What Is A Co-Borrower? A Beginner’s Guide
Kevin Graham4-minute read
October 30, 2023
Buying a home is a common goal for many people, but for some, a lower credit score or high debt-to-income ratio (DTI) may make the near-universal goal feel out of reach. If you have someone you can co-borrow with, their credit and income may help you qualify for a mortgage and achieve your dream of owning a home.
Let’s discuss the advantages and disadvantages of using a co-borrower to qualify for a mortgage and purchase a home together.
A co-borrower is someone who applies for a loan with you and shares joint responsibility for repaying the loan. Both borrowers on the application are responsible for repayment.
Generally, co-borrowers share the title of the home. But this isn’t always the case since the loan and the title are separate. Be aware that if you’re a co-borrower and your name isn’t on the title, you’ll still be responsible for paying off the mortgage – but won’t have the right to use the house.
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How Can I Qualify?
When you have a co-borrower, you essentially combine forces with someone to strengthen your chances of qualifying for a mortgage. However, using a co-borrower doesn’t always mean a credit or financial issue requires fixing. Some people just want to be on a loan together. Co-borrowing is a typical course of action if you're getting married or want to invest in a property with a partner and share equal ownership.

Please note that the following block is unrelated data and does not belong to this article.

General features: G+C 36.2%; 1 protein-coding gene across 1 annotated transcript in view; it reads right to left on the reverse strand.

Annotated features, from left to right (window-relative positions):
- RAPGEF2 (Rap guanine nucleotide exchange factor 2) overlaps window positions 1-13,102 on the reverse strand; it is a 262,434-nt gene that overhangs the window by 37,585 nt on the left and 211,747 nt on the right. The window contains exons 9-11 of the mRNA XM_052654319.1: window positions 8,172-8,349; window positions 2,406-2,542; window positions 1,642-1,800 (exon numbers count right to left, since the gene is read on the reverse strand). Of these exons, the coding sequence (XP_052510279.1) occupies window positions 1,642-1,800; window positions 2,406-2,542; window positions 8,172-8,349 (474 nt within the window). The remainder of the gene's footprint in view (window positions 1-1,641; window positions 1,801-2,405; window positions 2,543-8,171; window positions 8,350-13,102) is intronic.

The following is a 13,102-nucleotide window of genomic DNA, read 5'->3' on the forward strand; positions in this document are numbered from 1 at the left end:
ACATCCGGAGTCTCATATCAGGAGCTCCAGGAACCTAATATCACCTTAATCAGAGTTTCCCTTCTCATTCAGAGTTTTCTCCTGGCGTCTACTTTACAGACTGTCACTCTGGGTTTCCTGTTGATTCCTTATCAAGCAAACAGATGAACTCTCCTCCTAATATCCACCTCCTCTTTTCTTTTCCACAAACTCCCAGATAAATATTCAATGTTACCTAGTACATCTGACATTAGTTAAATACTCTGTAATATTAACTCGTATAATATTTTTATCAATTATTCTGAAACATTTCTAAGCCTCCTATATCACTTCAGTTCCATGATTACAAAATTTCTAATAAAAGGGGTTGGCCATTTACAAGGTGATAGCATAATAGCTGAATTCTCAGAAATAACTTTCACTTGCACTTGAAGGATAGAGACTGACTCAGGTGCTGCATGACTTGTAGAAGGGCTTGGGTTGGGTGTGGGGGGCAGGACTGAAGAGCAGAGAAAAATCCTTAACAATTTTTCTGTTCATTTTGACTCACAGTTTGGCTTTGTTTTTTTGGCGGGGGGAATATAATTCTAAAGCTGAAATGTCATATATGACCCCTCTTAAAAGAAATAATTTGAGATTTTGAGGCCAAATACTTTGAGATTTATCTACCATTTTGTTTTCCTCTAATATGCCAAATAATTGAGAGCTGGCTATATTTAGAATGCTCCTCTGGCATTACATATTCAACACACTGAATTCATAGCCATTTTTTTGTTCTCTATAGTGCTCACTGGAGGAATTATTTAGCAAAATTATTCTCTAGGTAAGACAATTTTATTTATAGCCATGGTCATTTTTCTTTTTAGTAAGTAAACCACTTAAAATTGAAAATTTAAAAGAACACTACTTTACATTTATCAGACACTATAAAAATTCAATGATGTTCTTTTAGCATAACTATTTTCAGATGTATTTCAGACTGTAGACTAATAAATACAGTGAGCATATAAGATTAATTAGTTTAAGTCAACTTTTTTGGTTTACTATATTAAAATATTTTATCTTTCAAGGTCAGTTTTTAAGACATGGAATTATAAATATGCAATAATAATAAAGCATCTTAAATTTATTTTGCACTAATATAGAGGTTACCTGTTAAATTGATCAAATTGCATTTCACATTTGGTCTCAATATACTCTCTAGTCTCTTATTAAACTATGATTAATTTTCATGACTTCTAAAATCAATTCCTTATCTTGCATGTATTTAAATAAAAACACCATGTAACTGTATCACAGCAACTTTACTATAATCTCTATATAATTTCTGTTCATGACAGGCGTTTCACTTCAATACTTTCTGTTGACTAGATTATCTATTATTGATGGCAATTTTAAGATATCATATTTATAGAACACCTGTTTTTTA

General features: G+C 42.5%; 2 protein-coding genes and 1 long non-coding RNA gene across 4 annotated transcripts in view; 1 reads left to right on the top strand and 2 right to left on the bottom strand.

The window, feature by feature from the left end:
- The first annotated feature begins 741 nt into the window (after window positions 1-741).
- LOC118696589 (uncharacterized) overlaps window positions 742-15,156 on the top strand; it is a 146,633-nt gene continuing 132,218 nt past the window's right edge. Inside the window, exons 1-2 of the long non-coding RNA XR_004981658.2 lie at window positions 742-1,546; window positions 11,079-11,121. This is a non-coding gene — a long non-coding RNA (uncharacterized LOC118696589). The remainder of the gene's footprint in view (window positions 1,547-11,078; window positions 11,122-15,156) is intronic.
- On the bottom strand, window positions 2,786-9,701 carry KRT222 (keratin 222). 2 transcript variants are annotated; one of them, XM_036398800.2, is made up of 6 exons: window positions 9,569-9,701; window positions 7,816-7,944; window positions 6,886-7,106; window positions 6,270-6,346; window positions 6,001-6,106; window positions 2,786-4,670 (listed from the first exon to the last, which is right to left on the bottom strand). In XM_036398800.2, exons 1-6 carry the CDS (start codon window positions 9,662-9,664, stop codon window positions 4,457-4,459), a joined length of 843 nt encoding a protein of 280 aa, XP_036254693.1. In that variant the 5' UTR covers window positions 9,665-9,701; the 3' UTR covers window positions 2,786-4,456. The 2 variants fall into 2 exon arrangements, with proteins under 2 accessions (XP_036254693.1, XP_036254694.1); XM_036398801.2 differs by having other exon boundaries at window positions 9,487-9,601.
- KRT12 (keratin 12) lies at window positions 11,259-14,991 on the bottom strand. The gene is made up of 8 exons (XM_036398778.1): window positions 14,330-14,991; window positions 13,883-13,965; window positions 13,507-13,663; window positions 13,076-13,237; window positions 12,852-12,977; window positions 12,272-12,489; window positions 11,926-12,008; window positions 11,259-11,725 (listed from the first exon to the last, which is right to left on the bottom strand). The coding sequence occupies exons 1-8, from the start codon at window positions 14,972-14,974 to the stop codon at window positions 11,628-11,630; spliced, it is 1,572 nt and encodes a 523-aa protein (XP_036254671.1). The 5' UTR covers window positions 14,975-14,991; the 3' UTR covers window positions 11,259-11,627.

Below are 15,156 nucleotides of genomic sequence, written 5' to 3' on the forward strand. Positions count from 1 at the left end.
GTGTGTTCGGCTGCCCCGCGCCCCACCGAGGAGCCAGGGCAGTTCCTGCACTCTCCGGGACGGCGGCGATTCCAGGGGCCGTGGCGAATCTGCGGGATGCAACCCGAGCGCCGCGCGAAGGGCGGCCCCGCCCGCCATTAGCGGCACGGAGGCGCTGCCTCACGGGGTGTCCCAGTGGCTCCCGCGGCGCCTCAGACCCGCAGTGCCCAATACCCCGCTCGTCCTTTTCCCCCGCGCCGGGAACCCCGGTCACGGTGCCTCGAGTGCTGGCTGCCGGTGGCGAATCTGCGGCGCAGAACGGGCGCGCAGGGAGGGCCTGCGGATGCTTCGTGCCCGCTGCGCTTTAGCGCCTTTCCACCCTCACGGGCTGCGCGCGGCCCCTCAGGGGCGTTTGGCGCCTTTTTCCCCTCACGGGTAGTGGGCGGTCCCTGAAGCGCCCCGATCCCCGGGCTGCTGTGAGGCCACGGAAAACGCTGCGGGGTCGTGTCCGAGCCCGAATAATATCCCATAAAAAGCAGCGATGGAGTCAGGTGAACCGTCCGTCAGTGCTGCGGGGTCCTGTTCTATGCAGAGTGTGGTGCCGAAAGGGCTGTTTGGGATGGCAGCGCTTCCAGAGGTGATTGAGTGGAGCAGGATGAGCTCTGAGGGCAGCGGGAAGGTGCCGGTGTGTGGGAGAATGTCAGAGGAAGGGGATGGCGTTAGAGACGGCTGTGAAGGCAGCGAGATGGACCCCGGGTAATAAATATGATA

However, prospective home buyers commonly use co-borrowers (or co-signers) when their credit history is shaky. We'll get into the specifics in the next section, but depending on the type of mortgage you want, a co-borrower's credit score may or may not help boost the credit score the lender uses for the application. However, including their income for qualification purposes can help improve your debt-to-income ratio (DTI).
For lenders, DTI is a key metric of how much home you can afford. It compares your gross monthly income to your monthly debt payments, such as minimum credit card payments, auto loans, personal loans, student loans and your mortgage.
For example, if you make $60,000 a year and make minimum credit card payments of $200, a $400 car payment, a $300 student loan payment and include a $1,200 mortgage, your DTI is 42% ($2,100 / $5,000 = 0.42). To qualify for favorable mortgage options, you generally want a DTI no higher than 43%.
How Does The Co-Borrower Process Work?
When you apply for a mortgage with a co-borrower, the application process is pretty similar to applying alone. Lenders assess borrowers’ income, credit scores and credit history and review any assets they have for a down payment or cash reserves. The only difference in this scenario is that two people are applying for the same loan.
In addition to saving for a down payment and earning enough income to make their monthly mortgage payment, borrowers must also make sure they qualify for a mortgage based on their credit score.